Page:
With Love Island back on our screens, young people are warned not to resort to steroids in their attempt to emulate the “ripped” physicists they see on TV.
UK Anti-Doping (UKAD) has developed a new report on the dangers of drugs that improve image and performance (IPED) to coincide with the popular reality show, which got underway another series last week,
The organization is concerned that the bodies promoted on these programs and social media, along with the struggles people have to stick to gymnastics regimes and New Year’s diets, can make drugs tempting.
CEO Nicole Sapstead said: “Young people are bombarded with images of the ideal sculpted body on social media and through high-profile television programs.
“However, not everyone has the motivation or indeed the physiology to achieve this type of body through exercise and healthy eating – and some of these individuals may believe that the use of IPED, and in particular steroids, is the only or fastest way to achieve your goal. “
According to a 2016 IPED survey, 56% of people who adopted them did so for body image or cosmetic reasons.
The most common demographic group for steroid use was males aged 20 to 24 years.
And in 2019, research for UKAD’s Clean Sport Week program found that one third (34%) of UK gym users knew of other members taking drugs, with almost a sixth (14%) who knew someone who he suffered from the effects.
About 14% confirmed that they had taken an IPED at some point, with a quarter of that number (27%) still in use.
The new report states that the most commonly used IPEDs include testosterone, nandrolone and stanozolol.
These anabolic steroids can lead to potentially dangerous medical conditions such as heart attack, stroke, liver and kidney failure, hypertension and blood clots, reports the report.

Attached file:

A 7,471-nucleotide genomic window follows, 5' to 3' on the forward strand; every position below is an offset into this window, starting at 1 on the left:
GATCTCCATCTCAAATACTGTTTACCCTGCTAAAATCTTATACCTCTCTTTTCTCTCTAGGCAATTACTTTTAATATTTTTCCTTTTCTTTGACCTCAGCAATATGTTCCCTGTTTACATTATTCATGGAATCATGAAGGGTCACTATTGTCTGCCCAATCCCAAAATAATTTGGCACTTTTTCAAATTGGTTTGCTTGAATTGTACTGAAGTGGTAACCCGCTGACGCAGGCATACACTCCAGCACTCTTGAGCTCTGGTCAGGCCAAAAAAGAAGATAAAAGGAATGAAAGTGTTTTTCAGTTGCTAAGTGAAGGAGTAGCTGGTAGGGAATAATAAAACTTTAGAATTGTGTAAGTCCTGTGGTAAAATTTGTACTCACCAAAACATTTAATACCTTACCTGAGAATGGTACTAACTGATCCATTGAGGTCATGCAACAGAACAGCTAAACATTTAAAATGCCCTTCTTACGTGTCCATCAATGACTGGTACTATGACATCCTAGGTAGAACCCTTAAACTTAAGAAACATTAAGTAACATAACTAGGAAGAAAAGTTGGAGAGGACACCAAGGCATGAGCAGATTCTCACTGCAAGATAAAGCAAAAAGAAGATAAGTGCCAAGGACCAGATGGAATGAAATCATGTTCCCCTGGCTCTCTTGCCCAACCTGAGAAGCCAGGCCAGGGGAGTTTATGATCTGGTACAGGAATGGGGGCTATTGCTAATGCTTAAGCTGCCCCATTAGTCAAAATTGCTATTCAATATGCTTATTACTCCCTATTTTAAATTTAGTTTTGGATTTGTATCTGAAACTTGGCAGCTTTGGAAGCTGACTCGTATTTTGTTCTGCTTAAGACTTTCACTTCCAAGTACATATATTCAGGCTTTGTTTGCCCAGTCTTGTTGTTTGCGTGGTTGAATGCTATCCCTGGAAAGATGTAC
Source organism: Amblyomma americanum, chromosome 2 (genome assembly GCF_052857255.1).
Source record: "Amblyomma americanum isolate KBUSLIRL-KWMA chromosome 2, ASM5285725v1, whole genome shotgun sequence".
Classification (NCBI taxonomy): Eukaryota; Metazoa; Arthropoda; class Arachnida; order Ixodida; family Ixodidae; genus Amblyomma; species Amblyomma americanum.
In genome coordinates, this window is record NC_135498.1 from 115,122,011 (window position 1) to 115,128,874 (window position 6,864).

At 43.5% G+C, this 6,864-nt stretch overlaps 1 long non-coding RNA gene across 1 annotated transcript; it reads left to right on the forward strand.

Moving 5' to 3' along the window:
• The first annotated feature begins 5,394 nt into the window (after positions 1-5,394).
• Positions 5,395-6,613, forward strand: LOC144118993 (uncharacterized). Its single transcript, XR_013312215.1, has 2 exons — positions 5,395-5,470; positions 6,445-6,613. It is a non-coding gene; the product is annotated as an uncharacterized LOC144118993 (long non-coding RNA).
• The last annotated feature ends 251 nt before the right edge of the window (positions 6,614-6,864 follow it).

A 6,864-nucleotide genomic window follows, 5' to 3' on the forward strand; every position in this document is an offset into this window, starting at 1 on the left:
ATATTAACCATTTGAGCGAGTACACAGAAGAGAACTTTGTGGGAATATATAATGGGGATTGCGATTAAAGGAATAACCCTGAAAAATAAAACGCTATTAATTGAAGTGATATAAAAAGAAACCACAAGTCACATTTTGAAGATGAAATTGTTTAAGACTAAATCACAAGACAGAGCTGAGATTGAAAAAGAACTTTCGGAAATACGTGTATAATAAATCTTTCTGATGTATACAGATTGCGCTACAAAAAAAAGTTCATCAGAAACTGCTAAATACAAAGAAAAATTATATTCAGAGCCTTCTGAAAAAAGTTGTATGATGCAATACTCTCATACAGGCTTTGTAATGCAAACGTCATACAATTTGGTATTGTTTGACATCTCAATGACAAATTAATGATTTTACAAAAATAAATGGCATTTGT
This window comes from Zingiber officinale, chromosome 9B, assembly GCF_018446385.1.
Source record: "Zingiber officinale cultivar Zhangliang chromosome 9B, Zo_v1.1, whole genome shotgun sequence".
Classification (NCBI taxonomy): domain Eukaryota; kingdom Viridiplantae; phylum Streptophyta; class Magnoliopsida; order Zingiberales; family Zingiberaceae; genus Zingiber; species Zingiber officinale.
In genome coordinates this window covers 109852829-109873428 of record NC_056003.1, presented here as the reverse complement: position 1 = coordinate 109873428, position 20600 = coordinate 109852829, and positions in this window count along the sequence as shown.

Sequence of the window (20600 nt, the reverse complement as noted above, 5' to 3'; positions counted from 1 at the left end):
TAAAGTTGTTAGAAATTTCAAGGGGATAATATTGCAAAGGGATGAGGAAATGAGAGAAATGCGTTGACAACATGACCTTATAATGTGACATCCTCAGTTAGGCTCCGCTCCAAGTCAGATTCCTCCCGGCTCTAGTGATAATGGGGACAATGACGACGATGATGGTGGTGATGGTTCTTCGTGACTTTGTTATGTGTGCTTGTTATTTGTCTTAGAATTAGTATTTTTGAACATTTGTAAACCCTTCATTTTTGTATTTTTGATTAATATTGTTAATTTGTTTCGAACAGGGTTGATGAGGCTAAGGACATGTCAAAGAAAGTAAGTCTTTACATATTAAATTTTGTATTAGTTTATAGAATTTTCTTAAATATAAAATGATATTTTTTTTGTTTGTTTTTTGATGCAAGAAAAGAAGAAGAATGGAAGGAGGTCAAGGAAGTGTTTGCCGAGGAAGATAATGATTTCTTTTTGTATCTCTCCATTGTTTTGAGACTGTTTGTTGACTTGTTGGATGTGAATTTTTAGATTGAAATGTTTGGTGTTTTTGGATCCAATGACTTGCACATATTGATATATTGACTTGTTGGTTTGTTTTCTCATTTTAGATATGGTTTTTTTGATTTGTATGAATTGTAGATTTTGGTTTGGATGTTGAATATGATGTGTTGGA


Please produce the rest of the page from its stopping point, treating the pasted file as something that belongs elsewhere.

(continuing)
It is not illegal to have Class C drugs for personal use, but a prescription is required to purchase them.
However, they are increasingly being sold without online regulation.
Trevor Pearce, president of UKAD, said: “The growing availability and ease of acquiring anabolic steroids via social media and the Internet is extremely alarming.
“UKAD recently spoke to several people who get anabolic steroids through Facebook or WhatsApp.”
He added: “This highlights the need for a greater multi-agency approach between government, anti-doping agencies, law enforcement agencies, public health bodies, educational institutions, sports and social media companies, to look at the current landscape of illicit trade in IPED and ultimately increase action to address this problem. “
Last year, nutritionists to hit on social media platforms like Instagram to help increase eating disorders, including anorexia, as people tried to improve their body image with dieting.
Some reports have been accused of fueling a mental health condition called orthorexia, which is when someone becomes obsessed with eating healthy to the point where they can become dangerously ill.
In September, Instagram and Facebook imposed age limits on content dietetic products and plastic surgery deemed potentially dangerous for those seeking quick body corrections.
These posts have been hidden from users under the age of 18 and some have been completely banned.